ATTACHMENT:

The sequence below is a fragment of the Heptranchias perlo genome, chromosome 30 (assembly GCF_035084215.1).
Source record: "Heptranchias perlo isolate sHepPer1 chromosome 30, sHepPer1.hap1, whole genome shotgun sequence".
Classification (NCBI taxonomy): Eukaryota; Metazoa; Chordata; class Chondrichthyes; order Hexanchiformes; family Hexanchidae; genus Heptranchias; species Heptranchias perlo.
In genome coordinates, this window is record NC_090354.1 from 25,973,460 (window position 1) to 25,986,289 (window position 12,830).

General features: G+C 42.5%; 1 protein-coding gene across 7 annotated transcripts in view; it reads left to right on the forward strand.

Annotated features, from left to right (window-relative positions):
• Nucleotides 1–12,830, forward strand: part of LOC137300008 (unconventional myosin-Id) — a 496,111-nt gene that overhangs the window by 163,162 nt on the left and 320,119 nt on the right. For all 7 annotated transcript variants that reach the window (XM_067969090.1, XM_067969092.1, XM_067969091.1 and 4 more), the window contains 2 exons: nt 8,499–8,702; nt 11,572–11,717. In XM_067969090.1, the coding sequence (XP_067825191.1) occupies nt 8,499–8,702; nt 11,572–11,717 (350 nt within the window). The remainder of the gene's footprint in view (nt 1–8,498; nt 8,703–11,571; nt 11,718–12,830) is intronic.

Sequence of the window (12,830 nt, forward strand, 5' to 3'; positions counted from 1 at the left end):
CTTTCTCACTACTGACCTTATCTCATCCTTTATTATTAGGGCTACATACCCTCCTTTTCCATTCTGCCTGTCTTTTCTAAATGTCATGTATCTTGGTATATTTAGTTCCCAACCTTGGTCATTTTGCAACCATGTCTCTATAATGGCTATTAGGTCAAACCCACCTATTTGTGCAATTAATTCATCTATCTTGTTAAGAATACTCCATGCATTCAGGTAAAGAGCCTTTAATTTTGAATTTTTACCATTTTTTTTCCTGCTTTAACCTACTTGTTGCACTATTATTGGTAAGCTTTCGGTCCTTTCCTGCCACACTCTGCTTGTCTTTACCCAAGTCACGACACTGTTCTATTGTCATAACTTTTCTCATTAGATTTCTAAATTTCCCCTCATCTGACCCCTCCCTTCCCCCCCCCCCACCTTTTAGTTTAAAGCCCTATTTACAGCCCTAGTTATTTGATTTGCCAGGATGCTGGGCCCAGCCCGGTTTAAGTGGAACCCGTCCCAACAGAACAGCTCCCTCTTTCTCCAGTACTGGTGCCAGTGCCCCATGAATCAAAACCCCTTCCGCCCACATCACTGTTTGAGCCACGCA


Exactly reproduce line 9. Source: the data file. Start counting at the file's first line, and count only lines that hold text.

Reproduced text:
CTTTCTCACTACTGACCTTATCTCATCCTTTATTATTAGGGCTACATACCCTCCTTTTCCATTCTGCCTGTCTTTTCTAAATGTCATGTATCTTGGTATATTTAGTTCCCAACCTTGGTCATTTTGCAACCATGTCTCTATAATGGCTATTAGGTCAAACCCACCTATTTGTGCAATTAATTCATCTATCTTGTTAAGAATACTCCATGCATTCAGGTAAAGAGCCTTTAATTTTGAATTTTTACCATTTTTTTTCCTGCTTTAACCTACTTGTTGCACTATTATTGGTAAGCTTTCGGTCCTTTCCTGCCACACTCTGCTTGTCTTTACCCAAGTCACGACACTGTTCTATTGTCATAACTTTTCTCATTAGATTTCTAAATTTCCCCTCATCTGACCCCTCCCTTCCCCCCCCCCCACCTTTTAGTTTAAAGCCCTATTTACAGCCCTAGTTATTTGATTTGCCAGGATGCTGGGCCCAGCCCGGTTTAAGTGGAACCCGTCCCAACAGAACAGCTCCCTCTTTCTCCAGTACTGGTGCCAGTGCCCCATGAATCAAAACCCCTTCCGCCCACATCACTGTTTGAGCCACGCA